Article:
Project Book: Painting Your Home’s Exterior Part 3: Priming and Caulking
In Parts 1 and 2 of this series, we covered how to wash your house’s exterior and how to do the prep work necessary to have a long-lasting, high-quality paint job. In this step, we get to do some actual painting! We’re not QUITE at the stage where you can apply the finish coat, but by priming and caulking your house’s exterior, you’re taking the final step to set the stage for your grand finale.
This project requires the use of extension ladders. If you are comfortable with working on ladders, be sure to practice safety. Always have your ladder at the proper angle and firmly footed. (For a full rundown of more ladder-use safety tips, click here).
If you don’t own any ladders suitable for the job, be sure to check with Koopman Rental. We have a variety of extension ladders and powered lift options available.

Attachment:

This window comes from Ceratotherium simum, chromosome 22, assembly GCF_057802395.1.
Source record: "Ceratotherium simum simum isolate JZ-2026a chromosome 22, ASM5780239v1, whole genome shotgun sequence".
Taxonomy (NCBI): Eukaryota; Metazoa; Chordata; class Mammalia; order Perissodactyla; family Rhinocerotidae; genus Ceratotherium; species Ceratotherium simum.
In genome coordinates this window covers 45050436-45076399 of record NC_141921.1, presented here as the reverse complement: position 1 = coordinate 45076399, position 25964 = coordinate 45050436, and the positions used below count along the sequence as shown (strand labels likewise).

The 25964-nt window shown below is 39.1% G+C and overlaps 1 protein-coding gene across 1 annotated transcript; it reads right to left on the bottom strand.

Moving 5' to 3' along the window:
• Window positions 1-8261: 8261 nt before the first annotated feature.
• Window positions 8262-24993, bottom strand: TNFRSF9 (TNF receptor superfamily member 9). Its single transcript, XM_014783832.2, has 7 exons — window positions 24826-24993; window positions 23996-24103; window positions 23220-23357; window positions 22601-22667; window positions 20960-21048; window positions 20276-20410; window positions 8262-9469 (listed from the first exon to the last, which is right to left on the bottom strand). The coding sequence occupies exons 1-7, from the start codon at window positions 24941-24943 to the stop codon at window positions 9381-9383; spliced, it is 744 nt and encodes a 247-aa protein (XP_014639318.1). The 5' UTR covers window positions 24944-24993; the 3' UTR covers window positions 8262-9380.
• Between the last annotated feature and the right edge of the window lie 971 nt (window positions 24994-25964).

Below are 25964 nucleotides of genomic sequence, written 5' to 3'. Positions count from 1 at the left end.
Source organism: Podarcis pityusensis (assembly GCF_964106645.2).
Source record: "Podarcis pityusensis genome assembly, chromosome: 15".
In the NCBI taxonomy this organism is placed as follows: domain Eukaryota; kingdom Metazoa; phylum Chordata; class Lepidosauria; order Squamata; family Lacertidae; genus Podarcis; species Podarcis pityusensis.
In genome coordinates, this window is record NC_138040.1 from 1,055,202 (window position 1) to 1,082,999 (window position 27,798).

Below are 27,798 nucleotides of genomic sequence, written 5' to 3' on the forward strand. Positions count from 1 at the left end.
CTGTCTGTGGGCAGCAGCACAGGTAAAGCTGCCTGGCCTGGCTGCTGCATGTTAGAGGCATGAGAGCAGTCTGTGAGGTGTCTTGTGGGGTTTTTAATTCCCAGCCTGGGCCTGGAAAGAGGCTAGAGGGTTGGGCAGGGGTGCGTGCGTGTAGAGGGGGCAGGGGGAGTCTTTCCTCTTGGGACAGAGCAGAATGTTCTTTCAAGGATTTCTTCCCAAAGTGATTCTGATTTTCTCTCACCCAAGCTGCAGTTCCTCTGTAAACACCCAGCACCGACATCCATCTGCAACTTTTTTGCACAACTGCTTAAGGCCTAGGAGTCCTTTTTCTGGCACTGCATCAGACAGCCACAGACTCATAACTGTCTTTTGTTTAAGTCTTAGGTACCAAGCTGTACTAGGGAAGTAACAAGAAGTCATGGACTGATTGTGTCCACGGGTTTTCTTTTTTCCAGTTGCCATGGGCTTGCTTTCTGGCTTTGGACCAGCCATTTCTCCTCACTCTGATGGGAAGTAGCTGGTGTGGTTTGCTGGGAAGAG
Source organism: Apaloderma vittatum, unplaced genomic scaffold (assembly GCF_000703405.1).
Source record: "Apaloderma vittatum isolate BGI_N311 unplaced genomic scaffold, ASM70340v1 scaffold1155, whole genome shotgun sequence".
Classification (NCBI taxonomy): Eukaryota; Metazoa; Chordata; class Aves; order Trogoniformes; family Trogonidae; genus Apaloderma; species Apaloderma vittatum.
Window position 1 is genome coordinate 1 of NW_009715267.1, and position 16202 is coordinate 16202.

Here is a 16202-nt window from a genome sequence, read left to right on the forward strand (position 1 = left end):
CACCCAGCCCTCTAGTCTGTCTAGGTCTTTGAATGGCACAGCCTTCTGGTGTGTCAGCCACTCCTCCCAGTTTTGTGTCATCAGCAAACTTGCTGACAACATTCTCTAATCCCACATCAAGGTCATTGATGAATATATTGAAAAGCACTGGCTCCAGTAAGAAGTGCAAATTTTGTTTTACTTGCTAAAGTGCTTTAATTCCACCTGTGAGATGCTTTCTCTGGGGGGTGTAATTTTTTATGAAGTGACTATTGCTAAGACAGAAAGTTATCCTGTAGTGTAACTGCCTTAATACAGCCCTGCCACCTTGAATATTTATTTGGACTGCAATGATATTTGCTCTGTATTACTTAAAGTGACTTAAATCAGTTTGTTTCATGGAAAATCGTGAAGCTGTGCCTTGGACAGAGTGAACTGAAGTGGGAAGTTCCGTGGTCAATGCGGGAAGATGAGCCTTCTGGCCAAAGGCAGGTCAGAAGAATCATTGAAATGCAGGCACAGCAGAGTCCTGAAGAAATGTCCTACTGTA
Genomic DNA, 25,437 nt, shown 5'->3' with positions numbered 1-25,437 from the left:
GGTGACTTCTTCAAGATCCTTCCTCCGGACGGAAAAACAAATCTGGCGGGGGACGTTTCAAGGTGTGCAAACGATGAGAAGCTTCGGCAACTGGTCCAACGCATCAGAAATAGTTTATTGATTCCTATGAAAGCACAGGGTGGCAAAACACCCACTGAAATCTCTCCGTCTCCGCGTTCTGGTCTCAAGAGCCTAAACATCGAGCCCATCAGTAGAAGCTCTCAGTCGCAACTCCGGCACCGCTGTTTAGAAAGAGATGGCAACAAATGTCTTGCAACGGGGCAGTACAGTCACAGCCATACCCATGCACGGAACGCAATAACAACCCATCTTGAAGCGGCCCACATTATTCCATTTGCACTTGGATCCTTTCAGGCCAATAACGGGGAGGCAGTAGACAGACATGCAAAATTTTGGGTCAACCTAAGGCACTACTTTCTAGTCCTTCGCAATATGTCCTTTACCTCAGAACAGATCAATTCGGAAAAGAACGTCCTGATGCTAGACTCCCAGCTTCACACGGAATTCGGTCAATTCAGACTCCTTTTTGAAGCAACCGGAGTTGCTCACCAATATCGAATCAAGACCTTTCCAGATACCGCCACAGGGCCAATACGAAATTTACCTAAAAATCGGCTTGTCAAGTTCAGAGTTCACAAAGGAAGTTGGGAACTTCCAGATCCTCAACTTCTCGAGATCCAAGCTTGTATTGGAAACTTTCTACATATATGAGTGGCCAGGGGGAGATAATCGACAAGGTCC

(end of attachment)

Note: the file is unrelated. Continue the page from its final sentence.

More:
If you’re thrifty, you might think you can get away with using that old can of leftover paint you’ve had sitting around as a primer. But primer is different than finish coat paint. It is formulated to soak in, adhere and seal. So using that old can of paint you already paid for instead of buying primer would be penny wise and pound foolish.
You can simplify priming some if you do not have large areas that are bare. You can spot prime only the places that have bare sections, stains, knots or nail heads. Use a pigmented shellac to prevent unsightly bleed-through.
However, for the highest quality and longest-lasting job we recommend a complete application of primer before finish-coating. You can use a standard oil-based primer on the areas that do not have bare spots or stains. Spot priming may cause an uneven porosity due to the difference in the seal.
Tip: Adding pigment to primer to get it closer to the topcoat color is a great way to improve the overall quality of your paint job. This is especially helpful when your topcoat is a darker color. You may be able to cover any primed areas and the old paint surface with one finish coat.